Alina – Visual artist

Alina – Visual artist

2 November 2022 – reading time: 4 minutes
“Art should be accessible: everybody should be able to understand it and have a piece of it.”

Alina creates a nice, safe place for women with her art, design and illustration studio Pansy. We spoke to her about the importance of this.

If you could be a colour, what colour would it be and why?
“I don’t know if it’s obvious, but I think I would be pink. I used to really shy away from liking pink when I was a child. I always loved green and blue, and I think maybe because it was associated with being very feminine or very girly that it wasn’t until going through art school that I felt like it was okay to like pink.”

Were you born this creative?
“I think the answer is yes. I’ve always loved being creative and I was lucky enough to continue loving it. I think we often get squashed out of our creativity when we’re young. And so I feel like I was able to pursue it and learn more about creativity and making art through a higher education in art school. I think creativity is how you live your life and not necessarily in the things that you do.”

What inspires you to create a place for female-identifying artists?
“I think it’s important in any industry to have a space or a safe space for women or female-identifying persons. Especially when the art is colourful and playful and a bit naive, I think it often isn’t taken that seriously. And so I felt really inspired to create a place that was playful and loving and cheerful and sweet, but that was also a real business.”

What do you like the most about being the real pansy behind Pansy?
“Oh, the creative control! I guess the thing that I like the most is really feeling like I can be myself, and that I have the creative freedom to express who I am and what I really love.”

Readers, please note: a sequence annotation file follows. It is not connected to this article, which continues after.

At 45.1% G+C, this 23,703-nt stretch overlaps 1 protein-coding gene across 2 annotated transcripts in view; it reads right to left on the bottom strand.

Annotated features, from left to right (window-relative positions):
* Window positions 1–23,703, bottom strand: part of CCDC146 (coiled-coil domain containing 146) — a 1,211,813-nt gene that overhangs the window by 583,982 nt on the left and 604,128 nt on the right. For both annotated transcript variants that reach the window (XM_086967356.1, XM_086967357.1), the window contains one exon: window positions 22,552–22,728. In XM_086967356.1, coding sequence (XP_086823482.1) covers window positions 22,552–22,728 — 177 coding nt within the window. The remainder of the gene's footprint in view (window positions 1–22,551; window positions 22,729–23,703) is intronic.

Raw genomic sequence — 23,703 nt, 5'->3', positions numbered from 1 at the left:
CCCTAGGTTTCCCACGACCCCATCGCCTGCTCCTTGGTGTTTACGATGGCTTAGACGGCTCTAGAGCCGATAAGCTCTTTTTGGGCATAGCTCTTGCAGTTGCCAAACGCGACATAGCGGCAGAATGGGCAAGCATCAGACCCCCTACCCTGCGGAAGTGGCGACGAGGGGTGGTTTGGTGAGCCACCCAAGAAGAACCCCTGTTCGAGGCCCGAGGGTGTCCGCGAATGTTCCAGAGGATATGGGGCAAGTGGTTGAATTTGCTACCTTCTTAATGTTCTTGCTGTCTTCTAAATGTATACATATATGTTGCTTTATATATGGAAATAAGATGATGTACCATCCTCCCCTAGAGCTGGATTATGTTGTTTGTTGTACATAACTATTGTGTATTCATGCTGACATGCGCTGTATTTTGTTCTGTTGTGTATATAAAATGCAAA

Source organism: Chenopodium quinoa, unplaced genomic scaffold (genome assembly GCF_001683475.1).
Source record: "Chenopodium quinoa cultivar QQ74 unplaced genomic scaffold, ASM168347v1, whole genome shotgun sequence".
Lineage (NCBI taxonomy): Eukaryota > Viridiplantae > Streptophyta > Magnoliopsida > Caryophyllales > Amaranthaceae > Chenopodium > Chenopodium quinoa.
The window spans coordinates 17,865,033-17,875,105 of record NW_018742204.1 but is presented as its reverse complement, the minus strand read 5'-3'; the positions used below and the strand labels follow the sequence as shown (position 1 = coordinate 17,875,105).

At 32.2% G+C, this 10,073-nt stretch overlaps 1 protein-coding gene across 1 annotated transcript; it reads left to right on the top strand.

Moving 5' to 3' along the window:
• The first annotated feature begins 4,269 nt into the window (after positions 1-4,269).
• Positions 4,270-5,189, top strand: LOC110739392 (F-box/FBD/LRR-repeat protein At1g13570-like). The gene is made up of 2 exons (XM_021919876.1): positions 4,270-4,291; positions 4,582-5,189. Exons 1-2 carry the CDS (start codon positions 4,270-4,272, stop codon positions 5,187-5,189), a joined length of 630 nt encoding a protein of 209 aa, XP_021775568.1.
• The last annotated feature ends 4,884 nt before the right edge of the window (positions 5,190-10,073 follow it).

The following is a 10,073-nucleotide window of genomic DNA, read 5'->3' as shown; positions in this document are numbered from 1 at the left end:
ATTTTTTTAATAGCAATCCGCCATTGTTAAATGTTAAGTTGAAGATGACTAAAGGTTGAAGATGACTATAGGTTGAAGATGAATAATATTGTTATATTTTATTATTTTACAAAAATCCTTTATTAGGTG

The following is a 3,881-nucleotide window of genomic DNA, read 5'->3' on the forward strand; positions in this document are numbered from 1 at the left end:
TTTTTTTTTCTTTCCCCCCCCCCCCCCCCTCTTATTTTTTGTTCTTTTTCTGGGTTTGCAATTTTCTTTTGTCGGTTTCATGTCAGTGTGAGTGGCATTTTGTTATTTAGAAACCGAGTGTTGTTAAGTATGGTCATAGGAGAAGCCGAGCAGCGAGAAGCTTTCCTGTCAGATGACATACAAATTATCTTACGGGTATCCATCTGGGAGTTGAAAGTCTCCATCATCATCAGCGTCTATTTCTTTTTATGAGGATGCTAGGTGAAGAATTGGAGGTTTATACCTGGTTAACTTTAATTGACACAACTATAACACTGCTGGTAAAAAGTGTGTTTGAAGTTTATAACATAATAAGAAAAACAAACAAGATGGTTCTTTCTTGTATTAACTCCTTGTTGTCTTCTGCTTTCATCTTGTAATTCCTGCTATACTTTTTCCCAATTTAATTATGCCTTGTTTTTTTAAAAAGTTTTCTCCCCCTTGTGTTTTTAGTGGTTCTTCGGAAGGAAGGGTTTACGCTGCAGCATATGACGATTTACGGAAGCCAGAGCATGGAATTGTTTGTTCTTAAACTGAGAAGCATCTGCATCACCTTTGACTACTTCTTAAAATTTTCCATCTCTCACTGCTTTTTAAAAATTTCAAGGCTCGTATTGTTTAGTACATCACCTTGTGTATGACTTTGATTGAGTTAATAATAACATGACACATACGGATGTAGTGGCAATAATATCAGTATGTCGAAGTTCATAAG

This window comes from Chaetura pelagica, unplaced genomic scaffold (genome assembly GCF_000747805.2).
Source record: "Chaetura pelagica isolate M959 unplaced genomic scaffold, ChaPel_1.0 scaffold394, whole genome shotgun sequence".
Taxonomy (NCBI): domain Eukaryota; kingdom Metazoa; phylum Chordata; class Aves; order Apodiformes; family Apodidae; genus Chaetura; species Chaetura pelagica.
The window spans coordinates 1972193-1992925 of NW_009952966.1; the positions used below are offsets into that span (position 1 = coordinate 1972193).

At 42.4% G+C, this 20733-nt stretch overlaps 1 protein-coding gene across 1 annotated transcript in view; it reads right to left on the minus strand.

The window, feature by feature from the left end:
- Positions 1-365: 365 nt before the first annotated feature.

Alina – Visual artist
Alina – Visual artist

What do you like more: creating things or doing workshops about creating?
“I really love both in equal amounts. I think naturally, as an artist, my answer would be creating things for myself, but there’s something really rewarding about doing workshops.”

When you dream about the future of Pansy, what do you see?
“I think what I really envision for Pansy in the coming years is for it to be well-loved and known in Amsterdam. I think building a creative community around Pansy is really important for me.”

What would you say to all the future female-identifying makers or artists?
“I would say: Go you! Keep making art and make art that feels true to who you are.”

How did you and Kees de Boekhouder meet?
“We met through a mutual friend’s recommendation. I was really struggling with my bookkeeping, and when my friend recommended Kees de Boekhouder she said it focussed on creative people and freelancers, and I felt like: Yes, that’s what I need!”

One more question! What does Kees de Boekhouder mean to you?
“For me it’s like a sigh of relief. What I was really looking for in a bookkeeper was being able to ask any question that I wanted to, no matter how silly it was. I also think that as a foreigner or someone who isn’t from the Netherlands, it’s really scary to learn about all of this from scratch, and to learn a new tax system. So having Kees de Boekhouder walk everything through with me and answer all of my questions, felt really safe and less scary.”


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